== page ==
Reviews - Specialty Releases


Film Review: Only the Young

An engaging, stereotype-defying portrait of American teendom.

Dec 4, 2012

-By Sheri Linden


filmjournal/photos/stylus/1368698-Only_Young_Md.jpg

For movie details, please click here.

The coming of age of the American adolescent, a perennial subject of fiction and nonfiction films, adds a fresh chapter with Only the Young, the debut feature by CalArts grads Jason Tippet and Elizabeth Mims. Their fast-moving documentary zeros in on three ultra-likeable Southern California high-schoolers, following them through a succession of hairstyles and turning points.

Tightly constructed while maintaining the loose intimacy of just hanging out, the sympathetic portrait of these Christian skate punks rejects easy labels. The economically distressed suburban setting makes for a fascinating tableau, and informs the note of anxiety that courses through the kids’ self-deprecating exchanges. Winner of the Audience Award for the “Young Americans” section of AFI Fest, the movie is destined to connect with audiences when it unspools theatrically, via Oscilloscope, beginning with a Dec. 7 New York release.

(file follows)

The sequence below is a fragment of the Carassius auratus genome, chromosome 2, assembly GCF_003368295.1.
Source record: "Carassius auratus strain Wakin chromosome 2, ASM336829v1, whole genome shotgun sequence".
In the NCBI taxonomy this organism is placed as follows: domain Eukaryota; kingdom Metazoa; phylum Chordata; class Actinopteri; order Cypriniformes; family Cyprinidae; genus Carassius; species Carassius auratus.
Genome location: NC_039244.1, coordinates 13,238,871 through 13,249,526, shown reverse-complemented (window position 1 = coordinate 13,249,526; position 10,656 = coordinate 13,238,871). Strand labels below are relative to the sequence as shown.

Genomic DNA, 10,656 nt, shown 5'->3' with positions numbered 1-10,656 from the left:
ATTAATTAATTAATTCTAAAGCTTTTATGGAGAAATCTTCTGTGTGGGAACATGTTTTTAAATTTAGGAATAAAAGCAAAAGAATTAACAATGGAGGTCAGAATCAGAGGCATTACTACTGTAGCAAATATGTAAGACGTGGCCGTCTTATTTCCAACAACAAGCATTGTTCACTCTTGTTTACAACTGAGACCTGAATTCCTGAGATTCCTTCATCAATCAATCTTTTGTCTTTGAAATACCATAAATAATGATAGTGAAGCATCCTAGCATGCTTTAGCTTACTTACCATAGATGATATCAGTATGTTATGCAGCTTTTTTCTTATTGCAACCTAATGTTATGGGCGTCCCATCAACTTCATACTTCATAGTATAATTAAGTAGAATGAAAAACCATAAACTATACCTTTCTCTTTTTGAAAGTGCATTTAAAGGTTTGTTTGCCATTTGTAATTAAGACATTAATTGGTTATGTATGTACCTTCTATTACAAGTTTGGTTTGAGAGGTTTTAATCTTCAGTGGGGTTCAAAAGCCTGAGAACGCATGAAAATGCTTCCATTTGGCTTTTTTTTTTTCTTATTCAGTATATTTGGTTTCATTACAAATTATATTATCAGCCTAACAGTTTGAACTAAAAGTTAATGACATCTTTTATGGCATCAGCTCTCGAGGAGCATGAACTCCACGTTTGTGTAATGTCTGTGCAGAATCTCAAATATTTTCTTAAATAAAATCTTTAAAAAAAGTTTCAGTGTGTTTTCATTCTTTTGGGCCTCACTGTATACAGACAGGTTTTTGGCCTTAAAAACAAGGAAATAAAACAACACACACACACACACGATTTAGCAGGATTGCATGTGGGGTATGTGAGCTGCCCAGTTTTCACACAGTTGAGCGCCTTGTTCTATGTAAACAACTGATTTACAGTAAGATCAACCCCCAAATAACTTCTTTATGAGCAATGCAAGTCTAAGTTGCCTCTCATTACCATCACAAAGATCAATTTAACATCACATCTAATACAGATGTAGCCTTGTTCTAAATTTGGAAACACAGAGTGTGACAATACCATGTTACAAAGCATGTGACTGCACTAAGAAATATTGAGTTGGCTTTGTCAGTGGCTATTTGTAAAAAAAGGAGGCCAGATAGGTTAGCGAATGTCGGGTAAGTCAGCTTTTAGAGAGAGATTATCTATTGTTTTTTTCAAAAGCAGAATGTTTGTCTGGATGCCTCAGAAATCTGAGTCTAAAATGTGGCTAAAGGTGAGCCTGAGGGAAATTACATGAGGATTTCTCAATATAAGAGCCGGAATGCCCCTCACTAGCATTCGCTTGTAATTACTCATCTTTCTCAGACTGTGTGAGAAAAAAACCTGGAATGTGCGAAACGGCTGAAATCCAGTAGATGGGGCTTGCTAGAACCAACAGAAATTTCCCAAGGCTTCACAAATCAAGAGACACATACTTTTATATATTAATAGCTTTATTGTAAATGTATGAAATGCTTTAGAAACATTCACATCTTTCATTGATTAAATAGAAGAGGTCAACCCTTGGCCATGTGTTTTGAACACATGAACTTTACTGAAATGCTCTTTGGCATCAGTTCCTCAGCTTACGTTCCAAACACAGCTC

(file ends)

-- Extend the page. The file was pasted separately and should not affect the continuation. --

Best friends Garrison Saenz and Kevin Conway, 16-year-old bantering skateboarders, at first come across as a sweeter version of Beavis and Butthead, but their smarts and earnestness are quickly apparent. They approach the potential teenage wasteland of Canyon Country—a section of the sprawling “boomburb” Santa Clarita, in the northwestern stretches of Los Angeles County—with a cross between mild jadedness and youthful resilience, not to mention a devotion to scripture. The boys, who participate in a Baptist church’s “Ignition Skate Ministry,” are never preachy or ostentatious about their faith.

The edgier Kevin’s involvement in a skateboarding competition in Phoenix, the original focus of the doc, occupies a small portion of the brief running time, ceding center stage to interpersonal and family matters. Romantic jealousies and confusion arise when the shy Garrison and sharp, self-possessed Skye Elmore, his on-again, off-again girlfriend, each start dating other people yet remain close friends. His new girlfriend is a “hip-hop-dancing liberal,” according to Skye, who is herself an all-American, Jesus-loving paradox, wearing multiple nose rings and placing a “Brady Bunch” photo on display in her room. More telling, though, is Garrison’s response after older members of the church step in to advise against the relationship with a nonbeliever.